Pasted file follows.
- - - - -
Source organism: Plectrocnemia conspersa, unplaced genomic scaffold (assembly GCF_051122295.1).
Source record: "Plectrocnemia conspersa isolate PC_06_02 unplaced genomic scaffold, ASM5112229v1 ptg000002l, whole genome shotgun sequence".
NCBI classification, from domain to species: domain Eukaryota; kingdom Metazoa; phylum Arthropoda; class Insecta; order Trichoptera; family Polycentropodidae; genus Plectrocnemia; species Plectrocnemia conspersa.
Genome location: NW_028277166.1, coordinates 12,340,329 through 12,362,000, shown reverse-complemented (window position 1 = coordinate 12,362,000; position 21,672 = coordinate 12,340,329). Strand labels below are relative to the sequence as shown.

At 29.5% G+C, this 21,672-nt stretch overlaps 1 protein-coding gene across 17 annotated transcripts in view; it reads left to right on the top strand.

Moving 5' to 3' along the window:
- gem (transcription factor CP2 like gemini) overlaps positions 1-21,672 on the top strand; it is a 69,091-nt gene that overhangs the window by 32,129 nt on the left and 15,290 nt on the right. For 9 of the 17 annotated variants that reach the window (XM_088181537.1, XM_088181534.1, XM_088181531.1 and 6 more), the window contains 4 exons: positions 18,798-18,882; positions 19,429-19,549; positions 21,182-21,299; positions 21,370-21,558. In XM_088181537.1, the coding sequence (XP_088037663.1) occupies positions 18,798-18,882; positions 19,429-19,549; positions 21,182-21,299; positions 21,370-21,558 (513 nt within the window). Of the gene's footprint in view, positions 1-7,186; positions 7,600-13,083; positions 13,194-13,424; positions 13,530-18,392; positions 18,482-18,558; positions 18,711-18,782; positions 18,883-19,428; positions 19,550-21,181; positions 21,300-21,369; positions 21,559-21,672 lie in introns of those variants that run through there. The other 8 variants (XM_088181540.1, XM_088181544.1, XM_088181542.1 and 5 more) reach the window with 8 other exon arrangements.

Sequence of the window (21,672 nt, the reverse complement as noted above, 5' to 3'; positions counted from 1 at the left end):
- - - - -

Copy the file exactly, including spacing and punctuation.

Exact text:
Source organism: Plectrocnemia conspersa, unplaced genomic scaffold (assembly GCF_051122295.1).
Source record: "Plectrocnemia conspersa isolate PC_06_02 unplaced genomic scaffold, ASM5112229v1 ptg000002l, whole genome shotgun sequence".
NCBI classification, from domain to species: domain Eukaryota; kingdom Metazoa; phylum Arthropoda; class Insecta; order Trichoptera; family Polycentropodidae; genus Plectrocnemia; species Plectrocnemia conspersa.
Genome location: NW_028277166.1, coordinates 12,340,329 through 12,362,000, shown reverse-complemented (window position 1 = coordinate 12,362,000; position 21,672 = coordinate 12,340,329). Strand labels below are relative to the sequence as shown.

At 29.5% G+C, this 21,672-nt stretch overlaps 1 protein-coding gene across 17 annotated transcripts in view; it reads left to right on the top strand.

Moving 5' to 3' along the window:
- gem (transcription factor CP2 like gemini) overlaps positions 1-21,672 on the top strand; it is a 69,091-nt gene that overhangs the window by 32,129 nt on the left and 15,290 nt on the right. For 9 of the 17 annotated variants that reach the window (XM_088181537.1, XM_088181534.1, XM_088181531.1 and 6 more), the window contains 4 exons: positions 18,798-18,882; positions 19,429-19,549; positions 21,182-21,299; positions 21,370-21,558. In XM_088181537.1, the coding sequence (XP_088037663.1) occupies positions 18,798-18,882; positions 19,429-19,549; positions 21,182-21,299; positions 21,370-21,558 (513 nt within the window). Of the gene's footprint in view, positions 1-7,186; positions 7,600-13,083; positions 13,194-13,424; positions 13,530-18,392; positions 18,482-18,558; positions 18,711-18,782; positions 18,883-19,428; positions 19,550-21,181; positions 21,300-21,369; positions 21,559-21,672 lie in introns of those variants that run through there. The other 8 variants (XM_088181540.1, XM_088181544.1, XM_088181542.1 and 5 more) reach the window with 8 other exon arrangements.

Sequence of the window (21,672 nt, the reverse complement as noted above, 5' to 3'; positions counted from 1 at the left end):